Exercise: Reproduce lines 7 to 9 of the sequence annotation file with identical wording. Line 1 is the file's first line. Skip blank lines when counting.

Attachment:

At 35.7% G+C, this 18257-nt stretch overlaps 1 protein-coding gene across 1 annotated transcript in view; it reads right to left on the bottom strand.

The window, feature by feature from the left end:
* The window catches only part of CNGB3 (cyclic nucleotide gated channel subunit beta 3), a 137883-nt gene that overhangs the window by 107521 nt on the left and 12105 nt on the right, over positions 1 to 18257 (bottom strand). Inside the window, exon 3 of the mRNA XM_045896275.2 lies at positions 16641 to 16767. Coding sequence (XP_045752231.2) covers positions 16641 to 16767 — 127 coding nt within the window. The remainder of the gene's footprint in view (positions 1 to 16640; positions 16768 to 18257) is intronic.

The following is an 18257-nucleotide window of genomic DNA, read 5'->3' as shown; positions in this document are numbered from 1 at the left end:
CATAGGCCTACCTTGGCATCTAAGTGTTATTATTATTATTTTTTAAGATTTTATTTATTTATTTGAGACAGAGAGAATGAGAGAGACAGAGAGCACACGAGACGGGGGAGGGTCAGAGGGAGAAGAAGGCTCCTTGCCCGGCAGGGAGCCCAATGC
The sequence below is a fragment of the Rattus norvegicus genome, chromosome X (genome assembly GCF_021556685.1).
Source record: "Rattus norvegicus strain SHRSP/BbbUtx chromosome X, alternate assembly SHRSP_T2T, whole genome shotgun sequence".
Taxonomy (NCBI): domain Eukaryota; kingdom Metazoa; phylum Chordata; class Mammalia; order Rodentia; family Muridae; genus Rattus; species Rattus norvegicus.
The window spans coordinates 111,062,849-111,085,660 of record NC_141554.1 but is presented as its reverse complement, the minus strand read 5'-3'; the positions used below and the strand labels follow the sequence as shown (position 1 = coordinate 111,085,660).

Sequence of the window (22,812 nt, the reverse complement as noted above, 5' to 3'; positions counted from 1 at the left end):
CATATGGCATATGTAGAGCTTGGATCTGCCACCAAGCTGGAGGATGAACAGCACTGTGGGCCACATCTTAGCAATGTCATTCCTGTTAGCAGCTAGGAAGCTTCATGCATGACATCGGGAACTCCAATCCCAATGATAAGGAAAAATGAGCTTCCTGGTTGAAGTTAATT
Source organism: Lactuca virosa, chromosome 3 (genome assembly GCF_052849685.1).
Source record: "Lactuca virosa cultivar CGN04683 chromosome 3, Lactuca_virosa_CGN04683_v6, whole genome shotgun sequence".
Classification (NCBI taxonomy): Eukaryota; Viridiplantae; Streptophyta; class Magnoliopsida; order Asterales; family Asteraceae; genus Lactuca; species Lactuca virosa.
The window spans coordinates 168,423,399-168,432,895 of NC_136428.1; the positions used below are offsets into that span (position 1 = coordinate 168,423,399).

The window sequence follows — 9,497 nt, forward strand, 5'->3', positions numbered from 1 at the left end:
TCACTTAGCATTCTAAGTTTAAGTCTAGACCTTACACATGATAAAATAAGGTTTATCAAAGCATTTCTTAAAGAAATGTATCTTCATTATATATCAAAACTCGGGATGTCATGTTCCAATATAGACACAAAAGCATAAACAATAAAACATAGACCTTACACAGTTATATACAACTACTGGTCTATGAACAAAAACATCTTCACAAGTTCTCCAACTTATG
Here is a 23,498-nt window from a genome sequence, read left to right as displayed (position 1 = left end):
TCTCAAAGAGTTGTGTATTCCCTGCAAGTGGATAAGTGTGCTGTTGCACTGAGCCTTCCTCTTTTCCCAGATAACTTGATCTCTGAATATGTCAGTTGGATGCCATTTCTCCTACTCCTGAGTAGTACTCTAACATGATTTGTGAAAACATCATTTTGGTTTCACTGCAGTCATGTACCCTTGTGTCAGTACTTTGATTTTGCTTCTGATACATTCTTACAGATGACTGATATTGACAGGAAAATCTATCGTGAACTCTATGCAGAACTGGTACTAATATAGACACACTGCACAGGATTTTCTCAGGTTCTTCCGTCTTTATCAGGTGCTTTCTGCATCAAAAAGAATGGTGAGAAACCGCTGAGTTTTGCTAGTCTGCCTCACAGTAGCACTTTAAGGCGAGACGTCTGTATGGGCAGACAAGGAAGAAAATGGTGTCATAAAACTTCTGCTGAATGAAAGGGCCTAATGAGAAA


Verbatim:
Source record: "Rattus norvegicus strain SHRSP/BbbUtx chromosome X, alternate assembly SHRSP_T2T, whole genome shotgun sequence".
Taxonomy (NCBI): domain Eukaryota; kingdom Metazoa; phylum Chordata; class Mammalia; order Rodentia; family Muridae; genus Rattus; species Rattus norvegicus.
The window spans coordinates 111,062,849-111,085,660 of record NC_141554.1 but is presented as its reverse complement, the minus strand read 5'-3'; the positions used below and the strand labels follow the sequence as shown (position 1 = coordinate 111,085,660).